All a spinster wants for Christmas is a charming rake to call her own.
Paul Barstowe, the Duke of Southart, was a dissolute second son known for his disreputable behavior. The deaths of his father and elder brother days apart gave him the title and a new determination to change his ways. To start burnishing his reputation, he bids on a property where he hopes to establish a charity hospital, but temptation arrives in the form of heiress Lady Daphne Hallworth, the sister of Paul’s best friend–turned-enemy. Home Alone style, Daphne is abandoned in London by her family in their rush to depart for the Christmas holidays. She decides to get started investing her fortune and energies to found a charitable home for unwed mothers. Interest in the same property puts Paul and Daphne in close proximity, as does the loss of her reticule containing a journal in which she shared not only her family’s secrets, but some of her own, including a longing, since childhood, for the handsome Paul. Daphne’s trust in Paul to help her avoid scandal shocks him. As they become closer, “Something shifted within him. A crack opened up, allowing a want to crawl out from the depths of his soiled soul and emerge, shaking every manacle free.” MacGregor (The Luck of the Bride, 2018, etc.) weaves a compelling story redeeming Paul from rakish behavior depicted in previous installments of The Cavensham Heiresses. Paul works his way back into the good graces of his family and friends as Daphne discovers her independence and strength beyond the genteel, circumspect, and invisible good sister and good daughter she has always been. MacGregor’s prose is wordier and her plotting more leisurely than necessary, but Paul and Daphne are very appealing characters.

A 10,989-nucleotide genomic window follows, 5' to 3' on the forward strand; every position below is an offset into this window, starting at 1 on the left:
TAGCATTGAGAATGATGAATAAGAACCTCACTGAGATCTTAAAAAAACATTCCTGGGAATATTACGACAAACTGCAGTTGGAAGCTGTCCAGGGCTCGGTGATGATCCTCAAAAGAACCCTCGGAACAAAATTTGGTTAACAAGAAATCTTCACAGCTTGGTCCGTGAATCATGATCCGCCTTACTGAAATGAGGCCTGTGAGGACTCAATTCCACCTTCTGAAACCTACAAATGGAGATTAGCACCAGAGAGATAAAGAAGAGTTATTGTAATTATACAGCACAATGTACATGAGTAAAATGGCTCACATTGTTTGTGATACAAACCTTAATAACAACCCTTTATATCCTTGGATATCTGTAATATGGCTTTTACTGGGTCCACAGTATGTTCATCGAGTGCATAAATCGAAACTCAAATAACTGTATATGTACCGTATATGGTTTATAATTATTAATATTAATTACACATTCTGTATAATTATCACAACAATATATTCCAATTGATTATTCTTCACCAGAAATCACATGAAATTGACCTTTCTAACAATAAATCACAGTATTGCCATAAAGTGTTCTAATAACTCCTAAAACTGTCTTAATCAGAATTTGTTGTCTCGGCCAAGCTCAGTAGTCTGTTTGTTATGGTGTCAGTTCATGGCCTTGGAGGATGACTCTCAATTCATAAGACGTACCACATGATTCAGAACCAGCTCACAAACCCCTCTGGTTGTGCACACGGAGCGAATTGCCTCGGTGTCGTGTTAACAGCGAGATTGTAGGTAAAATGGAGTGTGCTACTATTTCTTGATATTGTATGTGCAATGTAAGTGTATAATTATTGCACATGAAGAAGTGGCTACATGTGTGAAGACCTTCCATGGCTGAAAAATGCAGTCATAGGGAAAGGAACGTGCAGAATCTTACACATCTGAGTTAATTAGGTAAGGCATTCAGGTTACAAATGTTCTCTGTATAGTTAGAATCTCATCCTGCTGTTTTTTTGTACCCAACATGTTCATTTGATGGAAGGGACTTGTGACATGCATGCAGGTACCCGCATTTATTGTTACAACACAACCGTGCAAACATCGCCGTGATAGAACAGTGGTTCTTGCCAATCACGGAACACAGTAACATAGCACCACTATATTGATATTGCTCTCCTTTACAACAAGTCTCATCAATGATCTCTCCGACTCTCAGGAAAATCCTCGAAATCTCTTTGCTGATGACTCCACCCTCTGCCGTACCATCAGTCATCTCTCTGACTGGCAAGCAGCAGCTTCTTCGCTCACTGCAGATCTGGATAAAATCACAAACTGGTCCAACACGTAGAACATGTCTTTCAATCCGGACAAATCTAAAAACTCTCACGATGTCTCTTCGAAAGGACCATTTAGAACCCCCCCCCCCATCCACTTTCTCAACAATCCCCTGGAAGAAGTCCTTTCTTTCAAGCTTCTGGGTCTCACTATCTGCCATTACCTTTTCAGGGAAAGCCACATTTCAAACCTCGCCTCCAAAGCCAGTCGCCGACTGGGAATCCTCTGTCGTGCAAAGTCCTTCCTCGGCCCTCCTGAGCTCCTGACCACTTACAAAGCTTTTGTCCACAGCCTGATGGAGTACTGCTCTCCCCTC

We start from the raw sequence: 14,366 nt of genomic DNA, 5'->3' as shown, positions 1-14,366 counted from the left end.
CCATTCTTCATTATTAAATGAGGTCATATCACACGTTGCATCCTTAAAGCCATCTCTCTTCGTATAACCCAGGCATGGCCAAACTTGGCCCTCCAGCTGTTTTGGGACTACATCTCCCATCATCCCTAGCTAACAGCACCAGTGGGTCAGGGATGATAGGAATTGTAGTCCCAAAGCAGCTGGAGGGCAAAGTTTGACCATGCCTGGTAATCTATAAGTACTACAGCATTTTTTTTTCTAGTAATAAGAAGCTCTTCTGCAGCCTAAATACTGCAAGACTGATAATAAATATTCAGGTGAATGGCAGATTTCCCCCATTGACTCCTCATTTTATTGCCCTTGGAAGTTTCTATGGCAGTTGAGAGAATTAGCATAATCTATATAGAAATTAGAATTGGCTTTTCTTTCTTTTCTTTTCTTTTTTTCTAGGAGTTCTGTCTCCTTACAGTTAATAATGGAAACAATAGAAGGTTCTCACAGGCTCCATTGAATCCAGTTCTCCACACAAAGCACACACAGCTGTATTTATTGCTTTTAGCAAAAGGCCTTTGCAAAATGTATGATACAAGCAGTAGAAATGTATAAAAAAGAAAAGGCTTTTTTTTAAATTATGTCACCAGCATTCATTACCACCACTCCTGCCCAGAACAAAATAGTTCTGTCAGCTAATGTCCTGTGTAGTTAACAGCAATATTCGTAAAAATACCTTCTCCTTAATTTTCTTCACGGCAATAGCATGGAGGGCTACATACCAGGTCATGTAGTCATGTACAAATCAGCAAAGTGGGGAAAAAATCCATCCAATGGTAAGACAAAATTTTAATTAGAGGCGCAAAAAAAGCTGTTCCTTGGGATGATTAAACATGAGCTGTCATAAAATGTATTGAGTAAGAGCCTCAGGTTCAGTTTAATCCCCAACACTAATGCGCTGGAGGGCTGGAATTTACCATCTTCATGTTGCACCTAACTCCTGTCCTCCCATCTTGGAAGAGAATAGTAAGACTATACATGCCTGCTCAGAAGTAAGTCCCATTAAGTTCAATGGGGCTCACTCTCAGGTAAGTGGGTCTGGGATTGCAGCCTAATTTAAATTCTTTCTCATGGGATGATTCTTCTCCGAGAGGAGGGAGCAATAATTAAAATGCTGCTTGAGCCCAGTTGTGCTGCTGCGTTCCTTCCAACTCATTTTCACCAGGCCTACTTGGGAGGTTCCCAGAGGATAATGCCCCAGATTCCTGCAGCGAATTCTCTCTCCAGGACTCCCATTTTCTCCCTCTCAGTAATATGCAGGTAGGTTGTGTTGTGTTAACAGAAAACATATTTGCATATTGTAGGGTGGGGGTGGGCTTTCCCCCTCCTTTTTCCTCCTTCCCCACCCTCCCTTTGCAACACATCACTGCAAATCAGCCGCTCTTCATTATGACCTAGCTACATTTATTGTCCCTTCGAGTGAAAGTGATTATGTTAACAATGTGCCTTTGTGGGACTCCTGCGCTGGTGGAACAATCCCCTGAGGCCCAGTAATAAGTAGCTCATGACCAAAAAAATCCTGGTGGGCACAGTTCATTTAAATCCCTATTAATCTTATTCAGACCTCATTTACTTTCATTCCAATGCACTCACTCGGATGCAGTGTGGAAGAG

A rake is redeemed and a spinster unspun in a sweet historical romance.